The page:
Why yes, I did Instagram this loaf. Bread: So hot right now.
Once upon a time, there was a little blogger who loved freshly baked bread. She knew that white flour was, according to all things medical research, not the best thing in the world for her nutrition. But, like the steadfast food-lover that she was, she also knew that a nutritionist would have to pry a baguette from her cold, dead hands before she’d give it up entirely.
Image sourced from indianfoodsco.com
If you’ve ever found yourself in an Indian restaurant (or at the receiving end of some delectable takeout), you’ve inevitably tried some of India’s famous breads. Whether for dipping, scooping, sopping or munching, breads like naan and chapatis are simple and delicious. They’re perfect for stew-type cuisines like Dal or Aloo Gobhi from the Northern part of the country, or Western India’s Dum Aaloo.
But for folks who aren’t as familiar with Indian food — which, like any great world cuisine, can vary depending on its region of origin — you might be asking yourself: What the flibbertigibbet are naan and chapatis? Leave it to GKG for the answer.
Bet you started quoting “Home Alone” in your head, didn’t you?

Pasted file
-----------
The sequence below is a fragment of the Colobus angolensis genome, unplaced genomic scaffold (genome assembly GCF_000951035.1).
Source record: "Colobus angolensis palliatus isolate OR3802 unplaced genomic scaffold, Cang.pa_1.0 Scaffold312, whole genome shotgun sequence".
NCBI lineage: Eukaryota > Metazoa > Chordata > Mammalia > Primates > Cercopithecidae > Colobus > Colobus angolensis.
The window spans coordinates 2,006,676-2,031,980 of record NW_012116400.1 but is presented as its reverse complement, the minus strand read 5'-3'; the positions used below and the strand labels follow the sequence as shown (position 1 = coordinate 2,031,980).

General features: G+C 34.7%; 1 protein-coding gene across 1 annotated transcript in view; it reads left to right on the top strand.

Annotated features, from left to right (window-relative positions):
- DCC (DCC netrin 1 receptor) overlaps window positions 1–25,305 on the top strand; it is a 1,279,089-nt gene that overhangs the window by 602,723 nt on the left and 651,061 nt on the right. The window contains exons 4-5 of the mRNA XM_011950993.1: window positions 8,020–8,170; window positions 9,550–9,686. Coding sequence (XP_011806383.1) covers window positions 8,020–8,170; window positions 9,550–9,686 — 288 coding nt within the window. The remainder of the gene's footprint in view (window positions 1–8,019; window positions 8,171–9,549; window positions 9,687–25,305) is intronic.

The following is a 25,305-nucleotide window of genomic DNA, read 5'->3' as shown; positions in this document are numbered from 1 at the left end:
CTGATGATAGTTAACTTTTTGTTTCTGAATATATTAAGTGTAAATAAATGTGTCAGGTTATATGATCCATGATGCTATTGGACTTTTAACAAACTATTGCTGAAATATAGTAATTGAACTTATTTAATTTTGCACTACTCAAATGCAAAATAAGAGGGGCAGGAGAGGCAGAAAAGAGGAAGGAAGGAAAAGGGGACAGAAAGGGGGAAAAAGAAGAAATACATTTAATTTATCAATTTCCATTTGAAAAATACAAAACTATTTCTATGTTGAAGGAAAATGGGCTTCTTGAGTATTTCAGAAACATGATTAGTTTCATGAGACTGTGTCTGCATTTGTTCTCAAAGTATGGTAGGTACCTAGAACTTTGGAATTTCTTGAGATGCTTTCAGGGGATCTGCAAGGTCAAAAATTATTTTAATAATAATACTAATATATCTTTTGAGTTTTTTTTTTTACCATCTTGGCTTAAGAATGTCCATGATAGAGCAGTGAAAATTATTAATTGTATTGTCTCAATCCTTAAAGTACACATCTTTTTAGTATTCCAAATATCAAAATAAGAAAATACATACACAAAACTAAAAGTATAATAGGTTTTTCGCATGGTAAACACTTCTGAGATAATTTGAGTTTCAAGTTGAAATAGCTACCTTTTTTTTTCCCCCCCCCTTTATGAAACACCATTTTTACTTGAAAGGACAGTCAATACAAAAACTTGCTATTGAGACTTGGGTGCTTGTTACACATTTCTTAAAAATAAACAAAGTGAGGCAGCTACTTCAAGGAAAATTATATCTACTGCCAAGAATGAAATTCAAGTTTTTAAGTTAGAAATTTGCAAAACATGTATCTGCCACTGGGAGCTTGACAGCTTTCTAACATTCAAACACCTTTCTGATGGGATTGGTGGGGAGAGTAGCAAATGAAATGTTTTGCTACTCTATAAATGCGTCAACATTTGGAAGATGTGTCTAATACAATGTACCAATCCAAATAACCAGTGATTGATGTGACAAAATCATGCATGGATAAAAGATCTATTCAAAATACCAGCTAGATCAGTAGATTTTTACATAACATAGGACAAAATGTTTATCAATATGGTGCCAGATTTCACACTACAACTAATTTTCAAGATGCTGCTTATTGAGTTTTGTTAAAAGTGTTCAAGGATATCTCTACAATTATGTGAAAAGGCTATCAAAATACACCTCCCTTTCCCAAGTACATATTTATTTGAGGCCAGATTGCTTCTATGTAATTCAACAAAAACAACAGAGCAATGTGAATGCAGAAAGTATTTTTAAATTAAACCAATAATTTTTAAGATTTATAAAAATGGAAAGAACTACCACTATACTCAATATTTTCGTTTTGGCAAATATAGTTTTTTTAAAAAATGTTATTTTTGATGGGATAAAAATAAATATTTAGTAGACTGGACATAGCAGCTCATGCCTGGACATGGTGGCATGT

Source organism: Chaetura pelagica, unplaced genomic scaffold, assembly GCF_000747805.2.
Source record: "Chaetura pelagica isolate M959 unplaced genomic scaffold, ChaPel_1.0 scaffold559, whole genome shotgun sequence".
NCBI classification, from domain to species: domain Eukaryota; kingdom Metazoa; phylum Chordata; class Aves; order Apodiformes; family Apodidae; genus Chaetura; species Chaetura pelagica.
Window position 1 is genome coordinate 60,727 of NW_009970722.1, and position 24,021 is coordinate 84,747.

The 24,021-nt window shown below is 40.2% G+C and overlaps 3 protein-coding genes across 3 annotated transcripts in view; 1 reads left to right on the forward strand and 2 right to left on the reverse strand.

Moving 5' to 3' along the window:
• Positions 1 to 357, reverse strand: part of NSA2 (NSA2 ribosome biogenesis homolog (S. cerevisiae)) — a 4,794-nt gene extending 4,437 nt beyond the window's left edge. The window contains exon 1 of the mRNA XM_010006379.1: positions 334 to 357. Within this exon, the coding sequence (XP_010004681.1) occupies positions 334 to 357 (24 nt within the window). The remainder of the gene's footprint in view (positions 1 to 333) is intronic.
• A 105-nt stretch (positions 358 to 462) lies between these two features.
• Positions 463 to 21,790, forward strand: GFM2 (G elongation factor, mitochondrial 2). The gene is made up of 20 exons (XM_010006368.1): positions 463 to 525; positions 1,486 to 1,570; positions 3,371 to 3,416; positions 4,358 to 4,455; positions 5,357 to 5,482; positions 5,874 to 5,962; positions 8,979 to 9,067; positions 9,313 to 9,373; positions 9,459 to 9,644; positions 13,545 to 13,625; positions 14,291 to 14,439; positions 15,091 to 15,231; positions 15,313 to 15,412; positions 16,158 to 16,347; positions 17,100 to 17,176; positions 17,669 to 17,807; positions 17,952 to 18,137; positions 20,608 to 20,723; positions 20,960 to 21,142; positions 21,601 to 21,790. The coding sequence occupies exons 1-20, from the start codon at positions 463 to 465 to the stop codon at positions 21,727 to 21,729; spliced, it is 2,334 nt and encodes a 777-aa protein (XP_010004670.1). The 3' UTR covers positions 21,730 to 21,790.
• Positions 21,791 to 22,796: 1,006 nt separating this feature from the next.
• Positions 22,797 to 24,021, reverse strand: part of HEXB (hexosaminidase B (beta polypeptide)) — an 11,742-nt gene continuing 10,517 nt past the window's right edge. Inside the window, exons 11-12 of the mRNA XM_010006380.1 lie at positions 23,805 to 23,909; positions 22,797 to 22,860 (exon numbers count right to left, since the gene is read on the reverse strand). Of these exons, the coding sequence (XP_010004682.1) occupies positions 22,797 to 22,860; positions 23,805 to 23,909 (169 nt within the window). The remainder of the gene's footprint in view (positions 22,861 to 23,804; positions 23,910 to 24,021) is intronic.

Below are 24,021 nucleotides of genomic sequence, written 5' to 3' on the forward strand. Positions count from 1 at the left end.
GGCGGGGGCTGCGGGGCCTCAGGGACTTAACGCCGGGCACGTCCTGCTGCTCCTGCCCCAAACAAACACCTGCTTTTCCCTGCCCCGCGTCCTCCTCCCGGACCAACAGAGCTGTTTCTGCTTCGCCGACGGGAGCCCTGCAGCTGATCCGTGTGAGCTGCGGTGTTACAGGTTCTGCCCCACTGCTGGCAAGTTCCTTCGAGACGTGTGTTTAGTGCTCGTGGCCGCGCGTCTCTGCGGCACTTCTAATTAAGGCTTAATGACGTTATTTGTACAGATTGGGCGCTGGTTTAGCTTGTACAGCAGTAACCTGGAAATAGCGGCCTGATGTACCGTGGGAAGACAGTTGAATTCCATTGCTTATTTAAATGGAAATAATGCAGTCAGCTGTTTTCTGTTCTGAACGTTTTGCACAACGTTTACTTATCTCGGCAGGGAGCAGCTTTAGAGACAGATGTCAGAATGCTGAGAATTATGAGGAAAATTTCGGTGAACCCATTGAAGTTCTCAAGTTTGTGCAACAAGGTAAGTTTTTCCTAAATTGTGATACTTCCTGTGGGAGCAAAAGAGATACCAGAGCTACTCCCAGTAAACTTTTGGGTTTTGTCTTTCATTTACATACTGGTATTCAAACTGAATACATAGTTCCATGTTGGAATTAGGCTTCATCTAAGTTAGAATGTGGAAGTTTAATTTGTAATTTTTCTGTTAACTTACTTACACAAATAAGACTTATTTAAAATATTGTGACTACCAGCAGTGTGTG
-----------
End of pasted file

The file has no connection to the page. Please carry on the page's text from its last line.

This year, I will be staying in Washington, DC for Thanksgiving … IN ORDER TO HOST THE HOLIDAY! AIEEEE! OMAGAH! WHAT??
… Actually, it’s not THAT terrifying. (She said, in her famous last words before her death-by-drowning at the hands — er, goo? — of a mountain of mashed potatoes and gravy.) It’s a new adventure that the History Teacher and I are taking on this year. We’ll be hosting his immediate family (traveling in from all sorts of corners of the East Coast), as well as a few local friends who’d rather stay nearby than make their long and expensive voyages home. To which I say, the more the merrier! … and the slightly scarier? More people! More food! More chaos! More tryptophan-induced napping on a limited number of beds and couches!